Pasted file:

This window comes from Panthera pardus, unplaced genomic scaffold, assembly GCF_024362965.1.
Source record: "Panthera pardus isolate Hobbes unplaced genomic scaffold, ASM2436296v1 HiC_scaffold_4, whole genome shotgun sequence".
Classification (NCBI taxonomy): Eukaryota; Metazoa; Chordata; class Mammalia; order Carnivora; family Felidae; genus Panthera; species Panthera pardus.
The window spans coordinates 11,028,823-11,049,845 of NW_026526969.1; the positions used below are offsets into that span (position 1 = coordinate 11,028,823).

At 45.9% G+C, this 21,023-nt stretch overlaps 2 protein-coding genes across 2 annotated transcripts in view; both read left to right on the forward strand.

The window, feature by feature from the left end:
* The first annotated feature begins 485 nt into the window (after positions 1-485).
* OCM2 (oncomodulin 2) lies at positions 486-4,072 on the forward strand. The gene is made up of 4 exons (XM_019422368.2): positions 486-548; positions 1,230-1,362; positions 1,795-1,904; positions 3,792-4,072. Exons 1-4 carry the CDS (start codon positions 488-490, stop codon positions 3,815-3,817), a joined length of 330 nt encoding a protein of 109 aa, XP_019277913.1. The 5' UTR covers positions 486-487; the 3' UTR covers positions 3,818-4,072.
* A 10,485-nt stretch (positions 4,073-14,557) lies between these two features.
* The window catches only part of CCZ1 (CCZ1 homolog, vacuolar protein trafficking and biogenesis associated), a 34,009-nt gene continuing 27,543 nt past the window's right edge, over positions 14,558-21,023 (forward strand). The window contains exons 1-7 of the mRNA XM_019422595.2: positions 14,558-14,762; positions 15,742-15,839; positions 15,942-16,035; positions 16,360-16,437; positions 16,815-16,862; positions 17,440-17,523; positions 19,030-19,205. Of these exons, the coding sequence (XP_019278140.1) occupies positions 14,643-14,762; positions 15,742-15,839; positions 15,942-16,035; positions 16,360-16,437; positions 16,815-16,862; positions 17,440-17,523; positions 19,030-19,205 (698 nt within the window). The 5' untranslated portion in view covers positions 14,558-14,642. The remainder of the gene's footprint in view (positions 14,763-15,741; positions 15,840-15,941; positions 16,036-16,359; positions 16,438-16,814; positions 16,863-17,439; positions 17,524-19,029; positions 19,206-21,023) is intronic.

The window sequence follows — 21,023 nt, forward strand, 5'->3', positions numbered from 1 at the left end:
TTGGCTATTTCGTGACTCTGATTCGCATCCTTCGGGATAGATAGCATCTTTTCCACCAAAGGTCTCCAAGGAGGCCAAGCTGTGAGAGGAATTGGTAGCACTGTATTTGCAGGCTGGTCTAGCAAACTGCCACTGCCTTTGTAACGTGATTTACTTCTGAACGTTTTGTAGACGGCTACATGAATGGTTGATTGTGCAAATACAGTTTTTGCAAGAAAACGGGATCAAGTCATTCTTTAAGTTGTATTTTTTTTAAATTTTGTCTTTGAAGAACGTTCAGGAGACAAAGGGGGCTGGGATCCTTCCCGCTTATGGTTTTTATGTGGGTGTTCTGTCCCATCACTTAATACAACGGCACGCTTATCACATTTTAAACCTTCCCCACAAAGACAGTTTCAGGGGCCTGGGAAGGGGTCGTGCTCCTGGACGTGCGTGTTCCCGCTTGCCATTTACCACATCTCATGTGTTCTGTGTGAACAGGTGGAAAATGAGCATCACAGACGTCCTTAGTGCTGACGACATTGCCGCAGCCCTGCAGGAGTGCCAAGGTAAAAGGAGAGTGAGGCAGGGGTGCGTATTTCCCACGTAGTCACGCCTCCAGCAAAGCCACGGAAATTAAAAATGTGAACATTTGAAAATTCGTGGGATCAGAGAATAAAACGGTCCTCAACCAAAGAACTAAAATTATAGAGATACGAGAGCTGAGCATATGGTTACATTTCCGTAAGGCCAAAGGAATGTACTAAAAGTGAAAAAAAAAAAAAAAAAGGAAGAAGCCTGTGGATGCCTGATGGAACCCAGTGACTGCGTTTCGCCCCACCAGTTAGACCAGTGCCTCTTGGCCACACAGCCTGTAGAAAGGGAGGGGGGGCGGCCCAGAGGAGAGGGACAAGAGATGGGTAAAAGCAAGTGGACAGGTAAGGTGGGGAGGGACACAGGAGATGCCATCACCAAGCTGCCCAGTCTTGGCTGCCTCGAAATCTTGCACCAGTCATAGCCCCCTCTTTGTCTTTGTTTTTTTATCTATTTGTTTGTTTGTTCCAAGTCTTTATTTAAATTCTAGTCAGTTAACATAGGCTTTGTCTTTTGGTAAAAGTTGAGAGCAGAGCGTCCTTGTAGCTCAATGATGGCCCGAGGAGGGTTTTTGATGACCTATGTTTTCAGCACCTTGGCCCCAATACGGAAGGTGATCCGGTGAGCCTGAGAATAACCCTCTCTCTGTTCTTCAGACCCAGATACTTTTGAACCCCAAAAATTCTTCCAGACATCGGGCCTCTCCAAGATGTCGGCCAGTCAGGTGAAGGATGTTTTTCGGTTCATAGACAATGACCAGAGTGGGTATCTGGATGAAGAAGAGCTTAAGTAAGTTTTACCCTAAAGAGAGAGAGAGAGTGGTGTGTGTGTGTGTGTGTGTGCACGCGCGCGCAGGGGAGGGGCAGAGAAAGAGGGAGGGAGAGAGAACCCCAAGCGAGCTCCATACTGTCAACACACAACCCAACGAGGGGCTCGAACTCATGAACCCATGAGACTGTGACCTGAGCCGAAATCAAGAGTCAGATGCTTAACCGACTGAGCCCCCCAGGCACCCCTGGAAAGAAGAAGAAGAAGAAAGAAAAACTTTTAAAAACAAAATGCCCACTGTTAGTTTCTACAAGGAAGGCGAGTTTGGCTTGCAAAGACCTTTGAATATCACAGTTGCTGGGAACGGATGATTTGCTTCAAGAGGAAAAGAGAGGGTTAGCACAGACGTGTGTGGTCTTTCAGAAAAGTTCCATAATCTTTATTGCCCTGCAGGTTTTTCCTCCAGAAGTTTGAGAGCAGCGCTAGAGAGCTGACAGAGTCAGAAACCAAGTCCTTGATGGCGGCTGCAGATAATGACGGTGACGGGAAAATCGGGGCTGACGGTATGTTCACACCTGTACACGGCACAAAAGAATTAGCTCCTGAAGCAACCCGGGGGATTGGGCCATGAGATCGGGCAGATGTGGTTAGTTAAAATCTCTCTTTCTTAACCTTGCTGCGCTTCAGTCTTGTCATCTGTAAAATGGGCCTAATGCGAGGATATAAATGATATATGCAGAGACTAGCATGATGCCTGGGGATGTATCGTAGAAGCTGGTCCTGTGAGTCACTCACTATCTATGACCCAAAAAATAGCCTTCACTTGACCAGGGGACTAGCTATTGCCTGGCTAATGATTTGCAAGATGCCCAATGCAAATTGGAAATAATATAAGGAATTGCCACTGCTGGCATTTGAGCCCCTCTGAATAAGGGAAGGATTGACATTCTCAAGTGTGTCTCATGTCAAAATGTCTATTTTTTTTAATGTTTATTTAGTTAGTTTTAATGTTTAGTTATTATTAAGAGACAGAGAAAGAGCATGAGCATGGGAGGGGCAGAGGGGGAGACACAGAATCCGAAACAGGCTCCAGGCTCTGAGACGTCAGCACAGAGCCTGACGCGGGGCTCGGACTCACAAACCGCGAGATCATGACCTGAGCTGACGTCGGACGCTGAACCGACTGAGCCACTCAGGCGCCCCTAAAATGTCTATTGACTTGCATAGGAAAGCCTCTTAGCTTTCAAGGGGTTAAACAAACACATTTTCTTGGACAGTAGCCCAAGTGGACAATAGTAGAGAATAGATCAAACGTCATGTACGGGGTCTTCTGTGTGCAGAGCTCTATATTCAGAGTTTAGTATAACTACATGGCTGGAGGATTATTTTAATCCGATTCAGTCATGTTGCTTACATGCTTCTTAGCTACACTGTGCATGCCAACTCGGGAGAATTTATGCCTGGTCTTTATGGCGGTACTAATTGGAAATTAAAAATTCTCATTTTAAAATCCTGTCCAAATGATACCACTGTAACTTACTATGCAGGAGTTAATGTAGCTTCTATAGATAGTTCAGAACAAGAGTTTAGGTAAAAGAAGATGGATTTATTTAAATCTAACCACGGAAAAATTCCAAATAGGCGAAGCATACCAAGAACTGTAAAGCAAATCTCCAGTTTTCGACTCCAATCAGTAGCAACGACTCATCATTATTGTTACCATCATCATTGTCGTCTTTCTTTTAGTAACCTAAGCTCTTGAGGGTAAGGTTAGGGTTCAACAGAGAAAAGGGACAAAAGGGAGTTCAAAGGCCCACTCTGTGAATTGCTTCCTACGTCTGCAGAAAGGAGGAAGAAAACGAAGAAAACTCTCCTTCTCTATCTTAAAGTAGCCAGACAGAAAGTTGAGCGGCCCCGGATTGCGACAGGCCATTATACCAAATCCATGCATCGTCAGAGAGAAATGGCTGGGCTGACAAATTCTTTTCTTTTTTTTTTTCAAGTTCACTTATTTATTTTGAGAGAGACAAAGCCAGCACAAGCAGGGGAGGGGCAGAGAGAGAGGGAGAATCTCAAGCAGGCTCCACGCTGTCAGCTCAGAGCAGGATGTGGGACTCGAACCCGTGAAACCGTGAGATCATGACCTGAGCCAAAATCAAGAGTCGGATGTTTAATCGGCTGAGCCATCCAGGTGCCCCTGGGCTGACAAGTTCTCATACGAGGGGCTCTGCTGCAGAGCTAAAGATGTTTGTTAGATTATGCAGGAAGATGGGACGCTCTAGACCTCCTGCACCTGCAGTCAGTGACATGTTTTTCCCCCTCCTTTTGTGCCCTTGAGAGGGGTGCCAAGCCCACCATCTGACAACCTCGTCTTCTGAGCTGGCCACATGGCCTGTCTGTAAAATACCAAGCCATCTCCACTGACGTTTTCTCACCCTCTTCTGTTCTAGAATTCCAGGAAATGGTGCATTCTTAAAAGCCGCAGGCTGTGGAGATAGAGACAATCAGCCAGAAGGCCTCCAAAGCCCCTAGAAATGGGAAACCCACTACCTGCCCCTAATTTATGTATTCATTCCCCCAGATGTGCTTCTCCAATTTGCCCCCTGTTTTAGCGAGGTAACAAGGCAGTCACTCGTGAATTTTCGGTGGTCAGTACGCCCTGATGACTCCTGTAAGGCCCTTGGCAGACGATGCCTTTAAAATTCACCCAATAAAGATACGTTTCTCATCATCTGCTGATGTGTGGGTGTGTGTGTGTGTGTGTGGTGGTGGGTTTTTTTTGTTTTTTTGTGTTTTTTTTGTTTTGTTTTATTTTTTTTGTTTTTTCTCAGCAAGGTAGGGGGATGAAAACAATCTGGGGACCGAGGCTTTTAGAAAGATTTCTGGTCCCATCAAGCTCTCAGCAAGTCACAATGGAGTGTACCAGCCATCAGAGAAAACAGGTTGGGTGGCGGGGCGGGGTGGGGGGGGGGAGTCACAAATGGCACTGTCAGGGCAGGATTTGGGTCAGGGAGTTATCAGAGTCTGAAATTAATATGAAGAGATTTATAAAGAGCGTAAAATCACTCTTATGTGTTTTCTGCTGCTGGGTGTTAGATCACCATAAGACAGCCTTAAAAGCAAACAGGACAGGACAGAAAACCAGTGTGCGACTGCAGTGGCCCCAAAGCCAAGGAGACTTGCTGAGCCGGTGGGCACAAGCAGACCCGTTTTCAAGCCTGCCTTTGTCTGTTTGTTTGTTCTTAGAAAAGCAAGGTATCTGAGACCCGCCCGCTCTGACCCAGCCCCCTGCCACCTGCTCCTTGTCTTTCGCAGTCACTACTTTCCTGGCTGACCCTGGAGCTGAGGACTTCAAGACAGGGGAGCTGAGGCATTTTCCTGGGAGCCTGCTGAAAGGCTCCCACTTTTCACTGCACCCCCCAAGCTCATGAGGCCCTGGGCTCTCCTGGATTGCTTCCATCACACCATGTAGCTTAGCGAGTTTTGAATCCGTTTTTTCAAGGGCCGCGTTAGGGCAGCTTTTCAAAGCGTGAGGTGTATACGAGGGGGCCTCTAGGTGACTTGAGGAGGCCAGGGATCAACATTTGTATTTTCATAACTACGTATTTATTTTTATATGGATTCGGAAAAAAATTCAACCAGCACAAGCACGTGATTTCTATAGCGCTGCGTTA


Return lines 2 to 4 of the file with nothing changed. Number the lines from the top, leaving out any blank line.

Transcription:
Source record: "Panthera pardus isolate Hobbes unplaced genomic scaffold, ASM2436296v1 HiC_scaffold_4, whole genome shotgun sequence".
Classification (NCBI taxonomy): Eukaryota; Metazoa; Chordata; class Mammalia; order Carnivora; family Felidae; genus Panthera; species Panthera pardus.
The window spans coordinates 11,028,823-11,049,845 of NW_026526969.1; the positions used below are offsets into that span (position 1 = coordinate 11,028,823).